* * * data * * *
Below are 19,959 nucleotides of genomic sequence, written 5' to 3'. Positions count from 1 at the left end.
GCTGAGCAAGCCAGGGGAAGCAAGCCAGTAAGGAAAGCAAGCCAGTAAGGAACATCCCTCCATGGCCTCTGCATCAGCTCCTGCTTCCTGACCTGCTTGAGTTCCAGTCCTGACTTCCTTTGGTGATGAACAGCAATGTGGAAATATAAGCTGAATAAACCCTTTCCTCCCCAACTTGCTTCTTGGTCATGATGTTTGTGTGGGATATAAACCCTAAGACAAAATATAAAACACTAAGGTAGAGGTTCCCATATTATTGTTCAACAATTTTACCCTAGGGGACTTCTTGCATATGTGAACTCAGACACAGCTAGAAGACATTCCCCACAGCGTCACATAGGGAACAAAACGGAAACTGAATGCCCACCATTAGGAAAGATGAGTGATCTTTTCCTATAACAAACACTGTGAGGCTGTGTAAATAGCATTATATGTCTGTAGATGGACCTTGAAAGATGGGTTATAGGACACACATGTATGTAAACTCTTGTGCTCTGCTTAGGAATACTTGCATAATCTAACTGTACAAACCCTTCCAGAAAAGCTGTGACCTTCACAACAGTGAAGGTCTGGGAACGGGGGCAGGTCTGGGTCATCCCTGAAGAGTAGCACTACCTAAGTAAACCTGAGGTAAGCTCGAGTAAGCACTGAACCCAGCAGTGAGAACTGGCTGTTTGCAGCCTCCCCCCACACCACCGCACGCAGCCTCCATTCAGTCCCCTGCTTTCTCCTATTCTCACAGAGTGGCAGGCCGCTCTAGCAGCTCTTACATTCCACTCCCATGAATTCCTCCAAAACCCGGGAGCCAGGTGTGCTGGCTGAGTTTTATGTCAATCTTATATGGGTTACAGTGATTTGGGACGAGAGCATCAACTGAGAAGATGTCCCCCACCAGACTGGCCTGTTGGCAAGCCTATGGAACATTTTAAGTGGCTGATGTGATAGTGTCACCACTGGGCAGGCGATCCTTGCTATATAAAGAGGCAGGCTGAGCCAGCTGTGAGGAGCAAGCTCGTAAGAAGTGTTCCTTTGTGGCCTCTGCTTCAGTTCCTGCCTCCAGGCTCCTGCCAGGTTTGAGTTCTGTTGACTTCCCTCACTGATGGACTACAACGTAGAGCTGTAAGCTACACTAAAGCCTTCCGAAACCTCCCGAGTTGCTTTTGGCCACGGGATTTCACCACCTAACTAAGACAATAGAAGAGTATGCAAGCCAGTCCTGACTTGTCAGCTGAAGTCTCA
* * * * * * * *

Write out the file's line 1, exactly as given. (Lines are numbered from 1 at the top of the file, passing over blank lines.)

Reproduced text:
Below are 19,959 nucleotides of genomic sequence, written 5' to 3'. Positions count from 1 at the left end.